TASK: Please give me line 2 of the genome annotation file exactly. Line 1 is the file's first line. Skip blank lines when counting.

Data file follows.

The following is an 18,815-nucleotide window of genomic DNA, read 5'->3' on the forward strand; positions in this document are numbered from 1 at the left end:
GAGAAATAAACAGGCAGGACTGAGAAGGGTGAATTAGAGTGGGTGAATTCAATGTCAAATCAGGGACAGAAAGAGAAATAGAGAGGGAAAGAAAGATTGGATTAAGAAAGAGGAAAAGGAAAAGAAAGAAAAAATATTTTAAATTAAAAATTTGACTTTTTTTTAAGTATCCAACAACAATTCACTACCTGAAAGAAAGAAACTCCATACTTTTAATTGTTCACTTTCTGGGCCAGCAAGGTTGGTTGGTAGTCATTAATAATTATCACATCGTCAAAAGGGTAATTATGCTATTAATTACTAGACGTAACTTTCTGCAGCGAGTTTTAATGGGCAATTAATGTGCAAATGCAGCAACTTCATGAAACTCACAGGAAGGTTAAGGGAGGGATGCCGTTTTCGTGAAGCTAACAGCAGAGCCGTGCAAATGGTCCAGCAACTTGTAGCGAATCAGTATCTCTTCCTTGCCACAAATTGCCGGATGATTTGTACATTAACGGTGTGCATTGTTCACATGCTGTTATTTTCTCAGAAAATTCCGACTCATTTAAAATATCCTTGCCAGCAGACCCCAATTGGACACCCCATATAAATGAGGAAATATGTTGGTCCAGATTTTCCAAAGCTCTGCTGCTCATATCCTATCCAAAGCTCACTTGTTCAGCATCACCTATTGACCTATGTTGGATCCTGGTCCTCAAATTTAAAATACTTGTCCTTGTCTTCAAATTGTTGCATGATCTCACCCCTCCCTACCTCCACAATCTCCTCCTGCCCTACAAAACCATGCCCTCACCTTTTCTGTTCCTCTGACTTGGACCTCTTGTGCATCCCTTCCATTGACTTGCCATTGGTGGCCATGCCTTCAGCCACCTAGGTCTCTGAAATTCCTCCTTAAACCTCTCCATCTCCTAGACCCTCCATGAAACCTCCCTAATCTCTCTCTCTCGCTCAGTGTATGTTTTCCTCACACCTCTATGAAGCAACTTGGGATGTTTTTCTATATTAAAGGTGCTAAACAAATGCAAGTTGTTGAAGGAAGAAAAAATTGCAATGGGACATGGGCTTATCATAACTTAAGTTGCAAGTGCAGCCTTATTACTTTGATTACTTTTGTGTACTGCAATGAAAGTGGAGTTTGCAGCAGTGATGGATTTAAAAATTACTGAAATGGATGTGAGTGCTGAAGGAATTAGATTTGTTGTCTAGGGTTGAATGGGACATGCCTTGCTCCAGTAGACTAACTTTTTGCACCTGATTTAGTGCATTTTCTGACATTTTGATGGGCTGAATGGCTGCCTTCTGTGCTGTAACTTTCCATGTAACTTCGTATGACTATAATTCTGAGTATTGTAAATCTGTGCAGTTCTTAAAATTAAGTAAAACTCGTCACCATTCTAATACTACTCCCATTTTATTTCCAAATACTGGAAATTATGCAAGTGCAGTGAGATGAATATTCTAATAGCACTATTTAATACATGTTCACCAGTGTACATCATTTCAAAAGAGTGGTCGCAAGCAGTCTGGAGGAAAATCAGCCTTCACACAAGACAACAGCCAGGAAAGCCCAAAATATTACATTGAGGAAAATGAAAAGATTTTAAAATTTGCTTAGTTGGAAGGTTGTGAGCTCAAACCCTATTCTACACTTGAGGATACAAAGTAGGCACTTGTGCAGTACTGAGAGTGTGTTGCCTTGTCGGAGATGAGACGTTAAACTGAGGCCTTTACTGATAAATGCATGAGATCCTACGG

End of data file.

GAGAAATAAACAGGCAGGACTGAGAAGGGTGAATTAGAGTGGGTGAATTCAATGTCAAATCAGGGACAGAAAGAGAAATAGAGAGGGAAAGAAAGATTGGATTAAGAAAGAGGAAAAGGAAAAGAAAGAAAAAATATTTTAAATTAAAAATTTGACTTTTTTTTAAGTATCCAACAACAATTCACTACCTGAAAGAAAGAAACTCCATACTTTTAATTGTTCACTTTCTGGGCCAGCAAGGTTGGTTGGTAGTCATTAATAATTATCACATCGTCAAAAGGGTAATTATGCTATTAATTACTAGACGTAACTTTCTGCAGCGAGTTTTAATGGGCAATTAATGTGCAAATGCAGCAACTTCATGAAACTCACAGGAAGGTTAAGGGAGGGATGCCGTTTTCGTGAAGCTAACAGCAGAGCCGTGCAAATGGTCCAGCAACTTGTAGCGAATCAGTATCTCTTCCTTGCCACAAATTGCCGGATGATTTGTACATTAACGGTGTGCATTGTTCACATGCTGTTATTTTCTCAGAAAATTCCGACTCATTTAAAATATCCTTGCCAGCAGACCCCAATTGGACACCCCATATAAATGAGGAAATATGTTGGTCCAGATTTTCCAAAGCTCTGCTGCTCATATCCTATCCAAAGCTCACTTGTTCAGCATCACCTATTGACCTATGTTGGATCCTGGTCCTCAAATTTAAAATACTTGTCCTTGTCTTCAAATTGTTGCATGATCTCACCCCTCCCTACCTCCACAATCTCCTCCTGCCCTACAAAACCATGCCCTCACCTTTTCTGTTCCTCTGACTTGGACCTCTTGTGCATCCCTTCCATTGACTTGCCATTGGTGGCCATGCCTTCAGCCACCTAGGTCTCTGAAATTCCTCCTTAAACCTCTCCATCTCCTAGACCCTCCATGAAACCTCCCTAATCTCTCTCTCTCGCTCAGTGTATGTTTTCCTCACACCTCTATGAAGCAACTTGGGATGTTTTTCTATATTAAAGGTGCTAAACAAATGCAAGTTGTTGAAGGAAGAAAAAATTGCAATGGGACATGGGCTTATCATAACTTAAGTTGCAAGTGCAGCCTTATTACTTTGATTACTTTTGTGTACTGCAATGAAAGTGGAGTTTGCAGCAGTGATGGATTTAAAAATTACTGAAATGGATGTGAGTGCTGAAGGAATTAGATTTGTTGTCTAGGGTTGAATGGGACATGCCTTGCTCCAGTAGACTAACTTTTTGCACCTGATTTAGTGCATTTTCTGACATTTTGATGGGCTGAATGGCTGCCTTCTGTGCTGTAACTTTCCATGTAACTTCGTATGACTATAATTCTGAGTATTGTAAATCTGTGCAGTTCTTAAAATTAAGTAAAACTCGTCACCATTCTAATACTACTCCCATTTTATTTCCAAATACTGGAAATTATGCAAGTGCAGTGAGATGAATATTCTAATAGCACTATTTAATACATGTTCACCAGTGTACATCATTTCAAAAGAGTGGTCGCAAGCAGTCTGGAGGAAAATCAGCCTTCACACAAGACAACAGCCAGGAAAGCCCAAAATATTACATTGAGGAAAATGAAAAGATTTTAAAATTTGCTTAGTTGGAAGGTTGTGAGCTCAAACCCTATTCTACACTTGAGGATACAAAGTAGGCACTTGTGCAGTACTGAGAGTGTGTTGCCTTGTCGGAGATGAGACGTTAAACTGAGGCCTTTACTGATAAATGCATGAGATCCTACGG